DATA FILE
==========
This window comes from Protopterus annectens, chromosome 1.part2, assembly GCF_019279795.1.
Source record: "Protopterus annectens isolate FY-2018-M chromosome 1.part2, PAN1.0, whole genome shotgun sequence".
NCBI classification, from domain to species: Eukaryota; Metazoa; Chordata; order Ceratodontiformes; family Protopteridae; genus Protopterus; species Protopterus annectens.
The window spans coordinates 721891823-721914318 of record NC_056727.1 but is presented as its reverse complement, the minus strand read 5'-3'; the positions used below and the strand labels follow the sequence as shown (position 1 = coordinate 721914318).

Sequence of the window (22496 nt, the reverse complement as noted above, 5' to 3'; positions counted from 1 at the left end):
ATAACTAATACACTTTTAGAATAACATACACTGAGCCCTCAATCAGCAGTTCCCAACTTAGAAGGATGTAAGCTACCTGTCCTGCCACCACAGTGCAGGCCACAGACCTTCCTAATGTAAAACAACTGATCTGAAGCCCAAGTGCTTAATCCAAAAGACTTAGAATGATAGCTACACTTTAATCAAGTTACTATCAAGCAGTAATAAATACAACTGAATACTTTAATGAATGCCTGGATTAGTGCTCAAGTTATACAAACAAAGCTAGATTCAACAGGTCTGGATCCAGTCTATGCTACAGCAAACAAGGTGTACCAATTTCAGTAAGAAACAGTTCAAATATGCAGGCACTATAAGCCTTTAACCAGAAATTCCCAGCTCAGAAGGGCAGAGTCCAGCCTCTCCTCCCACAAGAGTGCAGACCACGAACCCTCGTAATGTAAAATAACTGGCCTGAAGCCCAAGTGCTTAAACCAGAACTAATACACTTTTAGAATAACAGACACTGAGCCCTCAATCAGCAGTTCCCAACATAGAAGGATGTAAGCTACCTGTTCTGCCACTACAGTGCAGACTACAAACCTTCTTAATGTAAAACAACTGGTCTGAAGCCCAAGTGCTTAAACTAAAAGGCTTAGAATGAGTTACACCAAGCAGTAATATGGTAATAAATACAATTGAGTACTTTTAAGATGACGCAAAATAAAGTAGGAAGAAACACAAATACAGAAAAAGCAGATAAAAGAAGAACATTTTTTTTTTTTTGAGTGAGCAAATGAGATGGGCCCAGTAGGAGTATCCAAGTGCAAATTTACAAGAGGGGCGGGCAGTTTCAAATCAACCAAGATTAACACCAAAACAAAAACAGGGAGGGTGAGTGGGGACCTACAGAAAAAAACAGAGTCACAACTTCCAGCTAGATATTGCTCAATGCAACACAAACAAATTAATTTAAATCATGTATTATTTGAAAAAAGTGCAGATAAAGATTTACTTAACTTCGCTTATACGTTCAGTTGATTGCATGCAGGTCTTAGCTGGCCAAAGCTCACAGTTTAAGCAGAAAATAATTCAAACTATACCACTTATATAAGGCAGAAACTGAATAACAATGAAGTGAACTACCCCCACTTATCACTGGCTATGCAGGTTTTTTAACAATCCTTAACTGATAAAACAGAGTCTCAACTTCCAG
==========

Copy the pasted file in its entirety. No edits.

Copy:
This window comes from Protopterus annectens, chromosome 1.part2, assembly GCF_019279795.1.
Source record: "Protopterus annectens isolate FY-2018-M chromosome 1.part2, PAN1.0, whole genome shotgun sequence".
NCBI classification, from domain to species: Eukaryota; Metazoa; Chordata; order Ceratodontiformes; family Protopteridae; genus Protopterus; species Protopterus annectens.
The window spans coordinates 721891823-721914318 of record NC_056727.1 but is presented as its reverse complement, the minus strand read 5'-3'; the positions used below and the strand labels follow the sequence as shown (position 1 = coordinate 721914318).

Sequence of the window (22496 nt, the reverse complement as noted above, 5' to 3'; positions counted from 1 at the left end):
ATAACTAATACACTTTTAGAATAACATACACTGAGCCCTCAATCAGCAGTTCCCAACTTAGAAGGATGTAAGCTACCTGTCCTGCCACCACAGTGCAGGCCACAGACCTTCCTAATGTAAAACAACTGATCTGAAGCCCAAGTGCTTAATCCAAAAGACTTAGAATGATAGCTACACTTTAATCAAGTTACTATCAAGCAGTAATAAATACAACTGAATACTTTAATGAATGCCTGGATTAGTGCTCAAGTTATACAAACAAAGCTAGATTCAACAGGTCTGGATCCAGTCTATGCTACAGCAAACAAGGTGTACCAATTTCAGTAAGAAACAGTTCAAATATGCAGGCACTATAAGCCTTTAACCAGAAATTCCCAGCTCAGAAGGGCAGAGTCCAGCCTCTCCTCCCACAAGAGTGCAGACCACGAACCCTCGTAATGTAAAATAACTGGCCTGAAGCCCAAGTGCTTAAACCAGAACTAATACACTTTTAGAATAACAGACACTGAGCCCTCAATCAGCAGTTCCCAACATAGAAGGATGTAAGCTACCTGTTCTGCCACTACAGTGCAGACTACAAACCTTCTTAATGTAAAACAACTGGTCTGAAGCCCAAGTGCTTAAACTAAAAGGCTTAGAATGAGTTACACCAAGCAGTAATATGGTAATAAATACAATTGAGTACTTTTAAGATGACGCAAAATAAAGTAGGAAGAAACACAAATACAGAAAAAGCAGATAAAAGAAGAACATTTTTTTTTTTTTGAGTGAGCAAATGAGATGGGCCCAGTAGGAGTATCCAAGTGCAAATTTACAAGAGGGGCGGGCAGTTTCAAATCAACCAAGATTAACACCAAAACAAAAACAGGGAGGGTGAGTGGGGACCTACAGAAAAAAACAGAGTCACAACTTCCAGCTAGATATTGCTCAATGCAACACAAACAAATTAATTTAAATCATGTATTATTTGAAAAAAGTGCAGATAAAGATTTACTTAACTTCGCTTATACGTTCAGTTGATTGCATGCAGGTCTTAGCTGGCCAAAGCTCACAGTTTAAGCAGAAAATAATTCAAACTATACCACTTATATAAGGCAGAAACTGAATAACAATGAAGTGAACTACCCCCACTTATCACTGGCTATGCAGGTTTTTTAACAATCCTTAACTGATAAAACAGAGTCTCAACTTCCAG